If you didn’t want to go to Cleveland, why did you get on the bus?

I’ve called my potential employer for next school year a few times now, so my presence is known. Now I just have to wait. I am waiting to know what the end of summer will bring. Waiting to hear back from potential summer work. Waiting for other people’s decisions to be made so I can make mine. Waiting for myself to rearrange things and sort things out.

The heavy air in my apartment and the summertime noises blurred by the window fan makes it seem as though time is slowing and stopping. Or maybe it’s continuing, but I am here facedown on the bed. I’m not peaceful or quiet or anxious or anticipatory. Just stagnant.

Did I say I wasn’t anxious? I am very anxious. But right now the anxiety is a dull buzz.

Yesterday I went out to the lake to spend some (unfortunately brief) time with my family, which was wonderful. I went back to Ann Arbor and had several failed attempts at being social. I ended up by myself at the Rendez Vous – open late. I have a lot of memories of smoking hookah on the terrace in warm weather, or smoking cloves inside with snow melting off my boots, waiting for last bus back to Ypsi. A few first dates, a few last dates, lots of good friends, many good conversations in several languages, from the trivial to the life-changing.

It had been a long time since I spent any length of time there, or in any smoky environment. I don’t know if it’s my still-lingering cough, or the now-unfamiliar secondhand smoke, or just all the sensory memories, but I felt like the smell of the smoke invaded my entire brain. I sat at my laptop in front of my paper I was writing, smelling cigarettes and the heavier tobacco of the hookahs, brushing the bugs off that flew in the window, listening to students go by. All the students look really young to me, which really doesn’t make sense coming from me (my students’ parents often laugh out loud when they first meet me, and ask how old am I?)

The words I’m looking for escape me. Got lost in Ann Arbor; circled the streets I’ve been navigating by foot or bus or car for years. Displaced?

I talked for hours last night, going in similar circles, getting similarly lost, feeling similarly directionless, needle swinging from brimming sad down to empty.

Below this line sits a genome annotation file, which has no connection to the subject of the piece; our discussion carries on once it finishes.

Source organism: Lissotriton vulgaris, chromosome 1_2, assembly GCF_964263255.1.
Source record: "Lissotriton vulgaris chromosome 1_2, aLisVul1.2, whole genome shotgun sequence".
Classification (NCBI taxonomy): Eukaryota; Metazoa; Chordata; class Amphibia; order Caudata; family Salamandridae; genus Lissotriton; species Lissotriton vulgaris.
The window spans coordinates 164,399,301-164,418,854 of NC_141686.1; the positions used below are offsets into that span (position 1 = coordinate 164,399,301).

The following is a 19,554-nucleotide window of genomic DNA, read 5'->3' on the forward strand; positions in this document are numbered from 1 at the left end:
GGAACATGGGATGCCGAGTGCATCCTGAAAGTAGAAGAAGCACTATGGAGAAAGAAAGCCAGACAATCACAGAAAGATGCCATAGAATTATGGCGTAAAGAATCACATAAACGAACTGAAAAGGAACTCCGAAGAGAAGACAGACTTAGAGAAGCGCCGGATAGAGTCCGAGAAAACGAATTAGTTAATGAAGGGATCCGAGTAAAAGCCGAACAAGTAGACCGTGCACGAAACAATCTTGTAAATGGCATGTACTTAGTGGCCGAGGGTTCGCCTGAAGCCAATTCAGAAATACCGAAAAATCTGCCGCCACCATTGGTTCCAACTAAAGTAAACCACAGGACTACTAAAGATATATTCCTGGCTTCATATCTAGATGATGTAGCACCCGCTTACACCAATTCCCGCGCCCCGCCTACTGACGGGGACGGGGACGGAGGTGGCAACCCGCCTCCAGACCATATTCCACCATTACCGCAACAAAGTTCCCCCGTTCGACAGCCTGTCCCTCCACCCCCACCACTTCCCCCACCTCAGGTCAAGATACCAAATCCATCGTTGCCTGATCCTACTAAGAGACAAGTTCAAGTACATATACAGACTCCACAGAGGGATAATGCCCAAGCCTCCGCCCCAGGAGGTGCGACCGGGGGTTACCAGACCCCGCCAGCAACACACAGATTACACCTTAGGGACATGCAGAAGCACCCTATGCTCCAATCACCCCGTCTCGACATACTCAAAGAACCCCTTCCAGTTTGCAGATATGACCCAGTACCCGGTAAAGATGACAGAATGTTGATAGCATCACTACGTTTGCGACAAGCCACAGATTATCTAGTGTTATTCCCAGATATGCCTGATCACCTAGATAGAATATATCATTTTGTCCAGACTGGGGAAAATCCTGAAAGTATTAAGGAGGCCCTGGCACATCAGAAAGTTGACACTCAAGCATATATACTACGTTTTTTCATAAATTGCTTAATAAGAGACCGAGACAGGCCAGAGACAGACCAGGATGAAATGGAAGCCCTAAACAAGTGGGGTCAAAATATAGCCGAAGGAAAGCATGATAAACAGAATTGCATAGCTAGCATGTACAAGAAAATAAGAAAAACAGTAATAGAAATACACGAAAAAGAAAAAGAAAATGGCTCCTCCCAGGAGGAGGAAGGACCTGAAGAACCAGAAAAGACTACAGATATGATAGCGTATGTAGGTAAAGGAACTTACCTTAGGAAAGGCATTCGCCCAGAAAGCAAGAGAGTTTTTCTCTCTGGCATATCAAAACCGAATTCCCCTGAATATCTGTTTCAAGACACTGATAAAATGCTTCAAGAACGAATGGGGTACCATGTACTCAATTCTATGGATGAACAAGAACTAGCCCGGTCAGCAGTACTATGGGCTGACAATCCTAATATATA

Infomercials on late-night TV sell what people are looking for, up that late in front of the glowing screen: health and sex and religion.

Left to drive back to Detroit about 4am. The freeways in the middle of the night always remind me of long trips – stopping for gas and for something hot or cold or caffeinated at the gas stations which are small blurs of bright lights and cellophane. Got home when it was getting light out. Dozed a little. Woke up at seven. Gave up on sleep mid-morning and replaced it with shower and coffee.

I went to the thrift store and opened the desk drawers on beautiful antique furniture, picked up heavy dishes, didn’t buy anything except for plastic bins for my school supplies. I need to organize things, compartmentalize everything, get ready for whatever move is coming next.

I have never been good at letting go. I have never been good at being left behind the receding tail lights – you’d think that would be easy, right? Passivity counts for something, at least? – but I am even worse at leaving someone else behind. It seems unthinkable to be the one tearing apart the connections, snipping apart sparking veins.

Words still are just out of reach, but I can taste them now. I think all of this is familiar. You think you will never forget what it felt like, and then there it is again, shiny and brand new with all the edges creased sharp.

Something about summertime always feels the same, every time. Perhaps it’s just the little pieces that stand out each time. Excess, excess. Staying up too late, laughing too much, crying too much, staying out in the sun too long, or staying too long lying in wet midnight grass. The air makes it hard to breathe.

I am putting together some kind of to-do list for this summer. I’m going to structure myself to sanity. I think I would be more coherent if I had slept.


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